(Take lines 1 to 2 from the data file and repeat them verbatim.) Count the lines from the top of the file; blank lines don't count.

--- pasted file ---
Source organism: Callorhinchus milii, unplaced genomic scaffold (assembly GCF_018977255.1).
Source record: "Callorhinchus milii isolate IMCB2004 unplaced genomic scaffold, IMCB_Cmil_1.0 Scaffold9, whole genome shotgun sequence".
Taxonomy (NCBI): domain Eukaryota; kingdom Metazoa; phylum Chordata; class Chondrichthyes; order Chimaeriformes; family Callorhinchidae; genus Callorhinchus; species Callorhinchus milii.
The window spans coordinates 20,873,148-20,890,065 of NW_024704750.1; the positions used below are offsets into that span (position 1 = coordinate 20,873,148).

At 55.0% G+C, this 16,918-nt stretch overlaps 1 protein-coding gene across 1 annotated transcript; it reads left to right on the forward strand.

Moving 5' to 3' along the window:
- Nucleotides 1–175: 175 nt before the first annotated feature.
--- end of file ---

Source organism: Callorhinchus milii, unplaced genomic scaffold (assembly GCF_018977255.1).
Source record: "Callorhinchus milii isolate IMCB2004 unplaced genomic scaffold, IMCB_Cmil_1.0 Scaffold9, whole genome shotgun sequence".